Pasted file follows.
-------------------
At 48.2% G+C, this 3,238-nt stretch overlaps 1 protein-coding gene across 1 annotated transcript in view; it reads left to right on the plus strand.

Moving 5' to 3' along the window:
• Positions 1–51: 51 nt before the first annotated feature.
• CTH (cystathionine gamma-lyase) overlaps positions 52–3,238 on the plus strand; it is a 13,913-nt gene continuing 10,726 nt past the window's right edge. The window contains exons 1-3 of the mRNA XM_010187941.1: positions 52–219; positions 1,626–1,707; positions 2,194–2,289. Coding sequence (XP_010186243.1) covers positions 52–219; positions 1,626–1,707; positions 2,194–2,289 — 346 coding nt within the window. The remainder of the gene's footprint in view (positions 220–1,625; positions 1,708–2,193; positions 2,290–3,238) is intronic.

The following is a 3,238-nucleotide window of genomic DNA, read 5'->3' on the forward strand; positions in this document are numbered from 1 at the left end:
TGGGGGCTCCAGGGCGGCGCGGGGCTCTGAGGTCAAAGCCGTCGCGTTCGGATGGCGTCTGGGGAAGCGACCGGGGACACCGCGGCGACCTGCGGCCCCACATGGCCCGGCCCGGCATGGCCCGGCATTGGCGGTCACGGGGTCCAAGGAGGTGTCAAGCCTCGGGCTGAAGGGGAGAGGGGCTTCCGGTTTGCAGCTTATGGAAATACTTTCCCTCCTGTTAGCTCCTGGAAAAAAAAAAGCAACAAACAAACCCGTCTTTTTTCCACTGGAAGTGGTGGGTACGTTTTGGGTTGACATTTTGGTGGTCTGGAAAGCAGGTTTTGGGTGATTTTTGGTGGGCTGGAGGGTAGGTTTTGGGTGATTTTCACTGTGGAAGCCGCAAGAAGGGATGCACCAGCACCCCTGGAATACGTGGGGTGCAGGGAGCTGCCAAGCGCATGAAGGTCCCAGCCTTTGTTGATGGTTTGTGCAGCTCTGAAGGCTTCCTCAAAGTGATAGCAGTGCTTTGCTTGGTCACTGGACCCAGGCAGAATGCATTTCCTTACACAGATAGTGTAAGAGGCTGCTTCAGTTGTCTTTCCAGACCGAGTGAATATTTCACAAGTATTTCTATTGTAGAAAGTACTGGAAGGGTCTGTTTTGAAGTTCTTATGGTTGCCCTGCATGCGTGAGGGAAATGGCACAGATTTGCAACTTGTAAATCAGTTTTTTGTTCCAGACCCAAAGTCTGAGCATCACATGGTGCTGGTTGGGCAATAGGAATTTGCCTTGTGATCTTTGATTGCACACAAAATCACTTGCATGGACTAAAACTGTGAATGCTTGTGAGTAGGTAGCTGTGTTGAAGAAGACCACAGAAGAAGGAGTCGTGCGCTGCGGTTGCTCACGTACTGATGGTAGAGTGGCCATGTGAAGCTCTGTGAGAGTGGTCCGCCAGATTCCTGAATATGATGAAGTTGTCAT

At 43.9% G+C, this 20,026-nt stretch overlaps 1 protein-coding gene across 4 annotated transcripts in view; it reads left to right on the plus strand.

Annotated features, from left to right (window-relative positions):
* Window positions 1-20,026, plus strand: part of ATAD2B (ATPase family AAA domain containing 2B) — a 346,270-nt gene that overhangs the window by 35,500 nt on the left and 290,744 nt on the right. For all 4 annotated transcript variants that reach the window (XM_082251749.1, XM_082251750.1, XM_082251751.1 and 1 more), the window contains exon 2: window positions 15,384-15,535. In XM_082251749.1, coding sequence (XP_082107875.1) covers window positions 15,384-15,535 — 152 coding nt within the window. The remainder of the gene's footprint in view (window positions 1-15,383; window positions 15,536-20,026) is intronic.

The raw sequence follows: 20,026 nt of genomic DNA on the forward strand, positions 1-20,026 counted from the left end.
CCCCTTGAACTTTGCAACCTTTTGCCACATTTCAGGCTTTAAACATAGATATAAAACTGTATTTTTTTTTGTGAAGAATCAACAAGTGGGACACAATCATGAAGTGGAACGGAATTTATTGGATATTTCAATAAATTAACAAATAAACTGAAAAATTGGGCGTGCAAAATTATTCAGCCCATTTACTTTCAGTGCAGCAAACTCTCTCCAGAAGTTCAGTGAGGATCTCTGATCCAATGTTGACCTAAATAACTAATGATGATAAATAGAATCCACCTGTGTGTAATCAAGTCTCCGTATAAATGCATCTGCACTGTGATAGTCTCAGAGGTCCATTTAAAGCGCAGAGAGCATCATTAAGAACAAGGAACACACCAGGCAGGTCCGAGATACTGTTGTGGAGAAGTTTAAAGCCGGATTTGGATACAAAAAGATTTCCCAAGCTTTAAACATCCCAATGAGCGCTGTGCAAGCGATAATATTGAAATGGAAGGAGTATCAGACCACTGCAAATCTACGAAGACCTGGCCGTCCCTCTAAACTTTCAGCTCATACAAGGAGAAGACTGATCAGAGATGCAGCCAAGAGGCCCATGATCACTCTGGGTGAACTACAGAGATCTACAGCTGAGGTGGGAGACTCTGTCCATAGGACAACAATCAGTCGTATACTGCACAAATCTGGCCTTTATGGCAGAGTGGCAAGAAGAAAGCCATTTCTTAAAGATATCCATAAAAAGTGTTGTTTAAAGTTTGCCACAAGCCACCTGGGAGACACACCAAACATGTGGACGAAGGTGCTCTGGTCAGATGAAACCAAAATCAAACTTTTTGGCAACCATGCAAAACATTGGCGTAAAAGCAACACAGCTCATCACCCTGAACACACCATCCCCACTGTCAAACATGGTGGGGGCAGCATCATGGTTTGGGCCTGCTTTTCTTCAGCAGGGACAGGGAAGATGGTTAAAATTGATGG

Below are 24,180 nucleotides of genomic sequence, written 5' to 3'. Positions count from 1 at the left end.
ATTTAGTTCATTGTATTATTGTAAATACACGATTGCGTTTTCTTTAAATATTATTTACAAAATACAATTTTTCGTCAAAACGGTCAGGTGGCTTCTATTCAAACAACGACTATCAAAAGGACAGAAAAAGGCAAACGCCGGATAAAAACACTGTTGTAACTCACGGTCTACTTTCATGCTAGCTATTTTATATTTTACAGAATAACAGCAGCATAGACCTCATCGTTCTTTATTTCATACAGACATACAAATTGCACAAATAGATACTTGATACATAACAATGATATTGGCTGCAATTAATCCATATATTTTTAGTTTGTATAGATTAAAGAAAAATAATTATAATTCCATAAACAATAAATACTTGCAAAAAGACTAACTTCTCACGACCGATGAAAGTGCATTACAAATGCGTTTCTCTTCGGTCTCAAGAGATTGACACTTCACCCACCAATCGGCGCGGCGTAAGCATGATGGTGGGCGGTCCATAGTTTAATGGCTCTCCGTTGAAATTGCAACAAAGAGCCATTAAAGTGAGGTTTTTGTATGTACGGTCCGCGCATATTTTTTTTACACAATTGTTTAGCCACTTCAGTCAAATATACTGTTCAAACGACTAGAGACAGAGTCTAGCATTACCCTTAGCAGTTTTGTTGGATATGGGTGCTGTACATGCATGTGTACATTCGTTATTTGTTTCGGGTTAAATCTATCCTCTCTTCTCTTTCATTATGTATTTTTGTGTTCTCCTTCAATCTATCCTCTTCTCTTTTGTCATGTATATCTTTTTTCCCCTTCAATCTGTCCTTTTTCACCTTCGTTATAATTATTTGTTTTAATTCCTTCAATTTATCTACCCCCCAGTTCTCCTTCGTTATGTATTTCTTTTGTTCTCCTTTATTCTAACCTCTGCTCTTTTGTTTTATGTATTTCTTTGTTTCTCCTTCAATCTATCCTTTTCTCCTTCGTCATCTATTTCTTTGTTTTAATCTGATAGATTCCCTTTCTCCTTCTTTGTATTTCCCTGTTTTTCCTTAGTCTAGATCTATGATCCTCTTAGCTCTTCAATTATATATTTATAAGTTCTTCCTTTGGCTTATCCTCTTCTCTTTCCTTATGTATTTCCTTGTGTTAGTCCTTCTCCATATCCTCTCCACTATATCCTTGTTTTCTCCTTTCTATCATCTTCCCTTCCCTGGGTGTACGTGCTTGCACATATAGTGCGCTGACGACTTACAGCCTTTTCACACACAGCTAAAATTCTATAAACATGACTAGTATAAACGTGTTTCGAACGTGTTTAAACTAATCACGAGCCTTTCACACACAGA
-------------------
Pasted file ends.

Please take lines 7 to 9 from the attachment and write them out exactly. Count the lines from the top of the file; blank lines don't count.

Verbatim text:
At 43.9% G+C, this 20,026-nt stretch overlaps 1 protein-coding gene across 4 annotated transcripts in view; it reads left to right on the plus strand.

Annotated features, from left to right (window-relative positions):
* Window positions 1-20,026, plus strand: part of ATAD2B (ATPase family AAA domain containing 2B) — a 346,270-nt gene that overhangs the window by 35,500 nt on the left and 290,744 nt on the right. For all 4 annotated transcript variants that reach the window (XM_082251749.1, XM_082251750.1, XM_082251751.1 and 1 more), the window contains exon 2: window positions 15,384-15,535. In XM_082251749.1, coding sequence (XP_082107875.1) covers window positions 15,384-15,535 — 152 coding nt within the window. The remainder of the gene's footprint in view (window positions 1-15,383; window positions 15,536-20,026) is intronic.